The greatest common divisor of any two Fibonacci numbers is, itself, a Fibonacci number. Even more surprising is the fact that the g.c.d.(Fa, Fb) = c = F[g.c.d.(a,b)]. What this means is that the g.c.d. of the "a"th and "b"th Fibonacci numbers is the "c"th Fibonacci number where c = the g.c.d. of a and b.

    For any two consecutive Fibonacci numbers, a and b, a^2 - ab - b^2 = +1 or -1.

    Given the four consecutive Fibonacci numbers a, b, c and d, (ad), 2(bc) and (cd - ab) form a Pythagorean Triple such that (ad)^2 + [2(bc)]^2 = (cd - ab)^2.

    Given two positive integers "m" and "n" that are relatively prime, the Fibonacci numbers F(m) and F(n) are also relatively prime.
    TchrWill

    No matter how insignificant it might appear, learn something new every day.

  5. #5
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    Re: Recursive and Special Sequence word problem

    Hello, karliekay!

    Join two 1-by-1 squares to form a rectangle.
    . . Next, draw a larger square along a long side of the rectangle.
    . . Continue this process.

    a) Write the sequence of the lengths of the sides of the squares you added at each step.
    . . Begin the sequence with two original squares.

    We start with one square.

    Code:
          *---*
        1 |   |
          *---*
            1


    Add a square:

    Code:
          *---*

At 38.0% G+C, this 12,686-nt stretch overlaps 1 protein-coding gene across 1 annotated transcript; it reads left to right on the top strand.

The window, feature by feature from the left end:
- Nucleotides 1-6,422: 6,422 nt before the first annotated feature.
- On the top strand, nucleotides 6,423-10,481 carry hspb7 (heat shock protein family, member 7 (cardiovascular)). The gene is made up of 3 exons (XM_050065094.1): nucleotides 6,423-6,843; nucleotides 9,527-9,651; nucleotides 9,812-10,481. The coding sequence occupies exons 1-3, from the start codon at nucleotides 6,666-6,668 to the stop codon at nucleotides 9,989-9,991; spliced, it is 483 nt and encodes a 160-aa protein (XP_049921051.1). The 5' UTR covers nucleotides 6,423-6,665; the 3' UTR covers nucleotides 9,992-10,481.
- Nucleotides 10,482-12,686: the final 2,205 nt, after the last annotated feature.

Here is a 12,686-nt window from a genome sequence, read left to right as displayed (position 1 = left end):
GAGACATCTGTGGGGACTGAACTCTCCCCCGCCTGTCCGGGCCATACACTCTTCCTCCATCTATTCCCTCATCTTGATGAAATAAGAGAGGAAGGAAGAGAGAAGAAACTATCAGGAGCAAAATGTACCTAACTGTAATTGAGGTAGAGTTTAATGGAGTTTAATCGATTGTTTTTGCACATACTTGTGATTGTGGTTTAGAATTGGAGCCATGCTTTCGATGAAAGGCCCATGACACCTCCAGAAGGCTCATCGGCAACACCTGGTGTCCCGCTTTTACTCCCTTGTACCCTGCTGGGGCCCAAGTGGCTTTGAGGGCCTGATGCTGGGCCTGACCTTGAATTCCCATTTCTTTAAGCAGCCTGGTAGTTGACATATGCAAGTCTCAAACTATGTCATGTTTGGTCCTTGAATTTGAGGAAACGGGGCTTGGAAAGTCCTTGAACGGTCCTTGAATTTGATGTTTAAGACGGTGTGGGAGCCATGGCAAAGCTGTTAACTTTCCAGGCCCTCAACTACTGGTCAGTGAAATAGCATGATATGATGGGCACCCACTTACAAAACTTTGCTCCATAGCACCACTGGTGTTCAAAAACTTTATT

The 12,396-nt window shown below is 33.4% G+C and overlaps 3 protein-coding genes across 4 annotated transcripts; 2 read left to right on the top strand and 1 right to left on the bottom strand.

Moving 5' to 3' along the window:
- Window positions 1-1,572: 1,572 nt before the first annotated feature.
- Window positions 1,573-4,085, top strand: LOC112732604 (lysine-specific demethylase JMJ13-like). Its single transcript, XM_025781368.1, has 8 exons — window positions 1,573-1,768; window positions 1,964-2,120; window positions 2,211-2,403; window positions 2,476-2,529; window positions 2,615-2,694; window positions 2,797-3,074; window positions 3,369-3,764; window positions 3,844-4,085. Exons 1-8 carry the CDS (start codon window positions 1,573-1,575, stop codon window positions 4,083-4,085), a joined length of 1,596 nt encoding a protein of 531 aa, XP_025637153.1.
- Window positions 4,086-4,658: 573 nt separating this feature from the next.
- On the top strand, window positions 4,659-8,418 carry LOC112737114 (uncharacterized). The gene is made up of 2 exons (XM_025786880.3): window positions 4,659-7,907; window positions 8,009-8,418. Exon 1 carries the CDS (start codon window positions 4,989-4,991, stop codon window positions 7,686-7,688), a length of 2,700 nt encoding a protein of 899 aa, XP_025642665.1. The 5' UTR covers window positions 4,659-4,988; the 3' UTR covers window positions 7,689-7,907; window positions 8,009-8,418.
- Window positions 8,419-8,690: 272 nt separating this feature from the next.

|   |
          *---*
          |:::| 1
          *---*
            1


    Add a square:

    Code:
          *---*-------*
        1 |   |:::::::|
          *---*:::::::| 2
        1 |   |:::::::|
          *---*-------*
                  2


    Add a square.

    Code:
          *---*-------*
        1 |   |       |
          *---*       | 2
        1 |   |       |
          *---*-------*
          |:::::::::::|
          |:::::::::::|
        3 |:::::::::::| 3
          |:::::::::::|
          *-----------*
                3


    Add a square.

    Code:
          *---*-------*-----------------*
        1 |   |       |:::::::::::::::::|
          *---*       |:::::::::::::::::|
        1 |   |       |:::::::::::::::::|
          *---*-------*:::::::::::::::::|
          |           |:::::::::::::::::| 5
          |           |:::::::::::::::::|
        3 |           |:::::::::::::::::|
          |           |:::::::::::::::::|
          *-----------*-----------------*
                3              5

    [tex]\text{It appears that the sequence is:}\;1,\,1,\,2,\,3,\,5,\,8,\,13\:\hdots[/tex]




    b) Write a recursive formula for the sequence of lengths added.

    [tex]\text{Each term is the sum of the preceding two terms.}[/tex]

    . . [tex]F_n \;=\;F_{n-1} + F_{n-2}[/tex]




    c) Identify the sequence in b.

    [tex]\text{This is the Fibonacci sequence.}[/tex]

    I'm the other of the two guys who "do" homework.

  6. #6
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    Re: Recursive and Special Sequence word problem

    That problem was my first exposure to Fibonacci - through old Scientific American - back in early 60's.
    “... mathematics is only the art of saying the same thing in different words” - B. Russell